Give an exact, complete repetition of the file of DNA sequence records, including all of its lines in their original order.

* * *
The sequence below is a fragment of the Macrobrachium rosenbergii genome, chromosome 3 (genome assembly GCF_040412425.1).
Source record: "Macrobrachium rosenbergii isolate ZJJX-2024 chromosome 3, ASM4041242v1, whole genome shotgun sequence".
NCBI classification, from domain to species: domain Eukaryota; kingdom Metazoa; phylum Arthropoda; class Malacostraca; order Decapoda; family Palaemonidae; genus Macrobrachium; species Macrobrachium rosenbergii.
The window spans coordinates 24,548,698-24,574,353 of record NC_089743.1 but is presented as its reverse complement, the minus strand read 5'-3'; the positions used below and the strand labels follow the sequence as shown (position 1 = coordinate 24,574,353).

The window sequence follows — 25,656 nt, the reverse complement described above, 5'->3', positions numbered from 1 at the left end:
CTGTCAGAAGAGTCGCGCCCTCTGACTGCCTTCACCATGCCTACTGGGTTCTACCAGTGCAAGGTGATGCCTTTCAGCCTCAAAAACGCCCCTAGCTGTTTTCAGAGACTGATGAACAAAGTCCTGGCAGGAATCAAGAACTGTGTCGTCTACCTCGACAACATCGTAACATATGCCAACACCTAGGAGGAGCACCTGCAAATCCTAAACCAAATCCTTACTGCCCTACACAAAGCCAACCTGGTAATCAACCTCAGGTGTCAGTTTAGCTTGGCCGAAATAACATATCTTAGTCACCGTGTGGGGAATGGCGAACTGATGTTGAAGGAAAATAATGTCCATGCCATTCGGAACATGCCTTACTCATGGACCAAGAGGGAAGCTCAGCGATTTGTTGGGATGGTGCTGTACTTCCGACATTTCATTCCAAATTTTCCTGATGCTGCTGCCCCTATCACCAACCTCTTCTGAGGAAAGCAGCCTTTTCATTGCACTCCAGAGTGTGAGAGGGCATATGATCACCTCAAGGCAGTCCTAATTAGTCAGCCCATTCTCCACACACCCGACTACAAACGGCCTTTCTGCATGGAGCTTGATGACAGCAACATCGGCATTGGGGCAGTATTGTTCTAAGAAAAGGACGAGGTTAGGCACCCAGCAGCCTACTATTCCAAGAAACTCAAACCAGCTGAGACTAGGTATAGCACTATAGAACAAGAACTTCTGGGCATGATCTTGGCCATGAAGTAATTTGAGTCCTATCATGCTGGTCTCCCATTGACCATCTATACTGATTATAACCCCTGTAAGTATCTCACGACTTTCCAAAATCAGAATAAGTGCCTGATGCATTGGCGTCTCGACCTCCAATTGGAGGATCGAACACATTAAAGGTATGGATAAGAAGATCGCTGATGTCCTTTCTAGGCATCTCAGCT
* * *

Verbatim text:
The sequence below is a fragment of the Macrobrachium rosenbergii genome, chromosome 3 (genome assembly GCF_040412425.1).
Source record: "Macrobrachium rosenbergii isolate ZJJX-2024 chromosome 3, ASM4041242v1, whole genome shotgun sequence".
NCBI classification, from domain to species: domain Eukaryota; kingdom Metazoa; phylum Arthropoda; class Malacostraca; order Decapoda; family Palaemonidae; genus Macrobrachium; species Macrobrachium rosenbergii.
The window spans coordinates 24,548,698-24,574,353 of record NC_089743.1 but is presented as its reverse complement, the minus strand read 5'-3'; the positions used below and the strand labels follow the sequence as shown (position 1 = coordinate 24,574,353).

The window sequence follows — 25,656 nt, the reverse complement described above, 5'->3', positions numbered from 1 at the left end:
CTGTCAGAAGAGTCGCGCCCTCTGACTGCCTTCACCATGCCTACTGGGTTCTACCAGTGCAAGGTGATGCCTTTCAGCCTCAAAAACGCCCCTAGCTGTTTTCAGAGACTGATGAACAAAGTCCTGGCAGGAATCAAGAACTGTGTCGTCTACCTCGACAACATCGTAACATATGCCAACACCTAGGAGGAGCACCTGCAAATCCTAAACCAAATCCTTACTGCCCTACACAAAGCCAACCTGGTAATCAACCTCAGGTGTCAGTTTAGCTTGGCCGAAATAACATATCTTAGTCACCGTGTGGGGAATGGCGAACTGATGTTGAAGGAAAATAATGTCCATGCCATTCGGAACATGCCTTACTCATGGACCAAGAGGGAAGCTCAGCGATTTGTTGGGATGGTGCTGTACTTCCGACATTTCATTCCAAATTTTCCTGATGCTGCTGCCCCTATCACCAACCTCTTCTGAGGAAAGCAGCCTTTTCATTGCACTCCAGAGTGTGAGAGGGCATATGATCACCTCAAGGCAGTCCTAATTAGTCAGCCCATTCTCCACACACCCGACTACAAACGGCCTTTCTGCATGGAGCTTGATGACAGCAACATCGGCATTGGGGCAGTATTGTTCTAAGAAAAGGACGAGGTTAGGCACCCAGCAGCCTACTATTCCAAGAAACTCAAACCAGCTGAGACTAGGTATAGCACTATAGAACAAGAACTTCTGGGCATGATCTTGGCCATGAAGTAATTTGAGTCCTATCATGCTGGTCTCCCATTGACCATCTATACTGATTATAACCCCTGTAAGTATCTCACGACTTTCCAAAATCAGAATAAGTGCCTGATGCATTGGCGTCTCGACCTCCAATTGGAGGATCGAACACATTAAAGGTATGGATAAGAAGATCGCTGATGTCCTTTCTAGGCATCTCAGCT